Italy's anti-piracy campaigners are feeling upbeat after two recent successes.

The first involved the handing down of a tough sentence by an appeals court in Naples, the country's unofficial piracy capital, in a case that began in 1999.

The sentence, which was announced on March 12, concerned a local gang that had sold illegal CDs during the 1990s.

Its ringleader, nicknamed "The Emperor," was given a three-and-a-half-year jail sentence for "conspiracy to violate copyright law," while his seven accomplices received sentences that ranged from 18 months to three years.

The major labels' representative body, FIMI, along with the Italian branches of EMI, Universal, Sony BMG and Warner Music, had also sued the defendants for damages. The prosecution in the criminal case was led by Luciano D'Angelo, head of the Naples District's Anti-Mafia team.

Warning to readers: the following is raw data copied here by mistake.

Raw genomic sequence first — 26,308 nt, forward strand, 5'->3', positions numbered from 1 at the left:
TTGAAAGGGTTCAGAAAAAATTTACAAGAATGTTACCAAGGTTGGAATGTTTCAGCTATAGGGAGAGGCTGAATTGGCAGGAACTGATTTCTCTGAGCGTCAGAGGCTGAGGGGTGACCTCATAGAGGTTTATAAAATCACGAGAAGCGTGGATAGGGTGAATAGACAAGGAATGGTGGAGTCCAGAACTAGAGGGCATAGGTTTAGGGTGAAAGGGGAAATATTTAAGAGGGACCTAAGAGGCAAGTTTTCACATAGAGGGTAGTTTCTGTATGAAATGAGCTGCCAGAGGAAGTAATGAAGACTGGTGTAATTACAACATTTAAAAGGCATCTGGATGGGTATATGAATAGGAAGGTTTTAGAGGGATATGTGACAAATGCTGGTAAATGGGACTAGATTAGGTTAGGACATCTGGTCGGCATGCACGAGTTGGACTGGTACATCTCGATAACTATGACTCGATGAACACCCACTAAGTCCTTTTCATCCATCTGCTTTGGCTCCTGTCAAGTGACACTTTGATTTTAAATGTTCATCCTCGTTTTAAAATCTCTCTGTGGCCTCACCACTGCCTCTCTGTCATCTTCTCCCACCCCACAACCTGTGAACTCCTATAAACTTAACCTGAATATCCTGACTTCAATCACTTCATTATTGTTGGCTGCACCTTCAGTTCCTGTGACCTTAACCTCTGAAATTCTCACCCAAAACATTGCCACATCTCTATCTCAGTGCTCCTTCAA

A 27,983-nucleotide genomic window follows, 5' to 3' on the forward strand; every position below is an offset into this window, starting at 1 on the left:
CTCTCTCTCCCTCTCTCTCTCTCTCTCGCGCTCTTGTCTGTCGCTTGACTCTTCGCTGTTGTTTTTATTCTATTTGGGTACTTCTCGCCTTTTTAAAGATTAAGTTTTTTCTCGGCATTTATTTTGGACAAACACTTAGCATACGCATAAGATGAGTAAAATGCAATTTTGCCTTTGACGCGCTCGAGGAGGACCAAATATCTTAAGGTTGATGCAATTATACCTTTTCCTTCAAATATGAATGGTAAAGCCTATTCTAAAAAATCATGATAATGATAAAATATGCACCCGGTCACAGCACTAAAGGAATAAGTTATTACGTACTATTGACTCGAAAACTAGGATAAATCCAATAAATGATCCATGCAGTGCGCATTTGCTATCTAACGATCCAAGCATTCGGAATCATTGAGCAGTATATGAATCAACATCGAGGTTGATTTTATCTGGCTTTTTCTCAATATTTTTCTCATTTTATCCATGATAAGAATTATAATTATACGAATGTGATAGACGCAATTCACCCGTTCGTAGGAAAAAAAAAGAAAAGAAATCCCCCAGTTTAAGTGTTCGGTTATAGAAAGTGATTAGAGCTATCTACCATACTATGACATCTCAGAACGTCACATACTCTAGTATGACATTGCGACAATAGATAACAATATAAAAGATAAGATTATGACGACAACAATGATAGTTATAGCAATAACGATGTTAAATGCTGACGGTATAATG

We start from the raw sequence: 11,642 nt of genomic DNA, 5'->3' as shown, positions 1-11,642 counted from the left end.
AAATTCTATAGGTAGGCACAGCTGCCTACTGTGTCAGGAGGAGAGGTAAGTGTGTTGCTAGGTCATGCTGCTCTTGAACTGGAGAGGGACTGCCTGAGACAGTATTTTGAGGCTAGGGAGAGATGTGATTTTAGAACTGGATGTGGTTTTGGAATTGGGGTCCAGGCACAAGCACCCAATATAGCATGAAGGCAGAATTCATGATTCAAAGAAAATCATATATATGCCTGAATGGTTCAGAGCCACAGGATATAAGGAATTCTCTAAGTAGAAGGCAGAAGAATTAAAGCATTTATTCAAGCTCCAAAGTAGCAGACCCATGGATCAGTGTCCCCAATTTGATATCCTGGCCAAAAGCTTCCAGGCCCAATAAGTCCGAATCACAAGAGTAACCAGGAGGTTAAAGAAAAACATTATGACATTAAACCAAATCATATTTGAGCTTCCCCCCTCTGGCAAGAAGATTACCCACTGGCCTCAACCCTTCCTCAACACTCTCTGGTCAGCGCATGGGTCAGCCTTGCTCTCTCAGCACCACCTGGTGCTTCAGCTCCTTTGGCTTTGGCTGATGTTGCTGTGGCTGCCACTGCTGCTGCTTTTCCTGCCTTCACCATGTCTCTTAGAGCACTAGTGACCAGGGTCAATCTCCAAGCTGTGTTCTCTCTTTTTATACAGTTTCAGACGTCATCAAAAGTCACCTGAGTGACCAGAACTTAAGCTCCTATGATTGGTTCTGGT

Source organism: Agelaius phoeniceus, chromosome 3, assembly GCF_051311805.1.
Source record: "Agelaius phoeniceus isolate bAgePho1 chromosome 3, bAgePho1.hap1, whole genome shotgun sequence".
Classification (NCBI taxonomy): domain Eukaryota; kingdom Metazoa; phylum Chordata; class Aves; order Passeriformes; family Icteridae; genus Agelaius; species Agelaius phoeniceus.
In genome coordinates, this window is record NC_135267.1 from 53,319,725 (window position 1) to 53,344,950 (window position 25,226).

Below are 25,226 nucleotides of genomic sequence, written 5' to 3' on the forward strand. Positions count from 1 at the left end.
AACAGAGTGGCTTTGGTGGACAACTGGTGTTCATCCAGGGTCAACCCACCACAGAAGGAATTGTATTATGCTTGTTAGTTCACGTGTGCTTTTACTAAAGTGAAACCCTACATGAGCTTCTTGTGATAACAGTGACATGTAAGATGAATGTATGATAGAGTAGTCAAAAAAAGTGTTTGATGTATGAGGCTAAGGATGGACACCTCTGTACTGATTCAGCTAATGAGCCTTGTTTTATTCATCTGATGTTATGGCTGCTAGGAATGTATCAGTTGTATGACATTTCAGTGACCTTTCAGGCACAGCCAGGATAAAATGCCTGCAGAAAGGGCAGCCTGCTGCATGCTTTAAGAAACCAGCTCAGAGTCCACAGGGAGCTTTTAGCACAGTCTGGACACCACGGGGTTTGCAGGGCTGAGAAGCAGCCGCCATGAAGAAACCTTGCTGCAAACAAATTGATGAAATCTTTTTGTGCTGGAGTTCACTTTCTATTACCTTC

The judge ordered the defendants to pay damages, which is to be defined in a separate civil claim.

The second anti-piracy result concerns an extensive anti-file-sharing operation, led by law enforcement agents in the northern Italian city of Bergamo.

The operation, conducted by members of Italy's Guardia di Finanza, or "fiscal police," led to the uncovering of a major peer-to-peeer network that illegally uploaded music, film and software in the Lombardy, Piedmont and Lazio regions.

Some five servers were seized, as were 16 PCs, 27 hard discs, 1,000 CDs and DVDs, plus several thousand MP3 files. Eleven individuals were subsequently reported to the authorities for violation of Italian copyright law 633/41.

In a joint statement released on March 19, FIMI and Italy's main anti-piracy organization, FPM, said: "The music industry is satisfied. This latest episode brings to 170 the number of people in Italy who have been reported to the authorities for illegal file-sharing since 2005."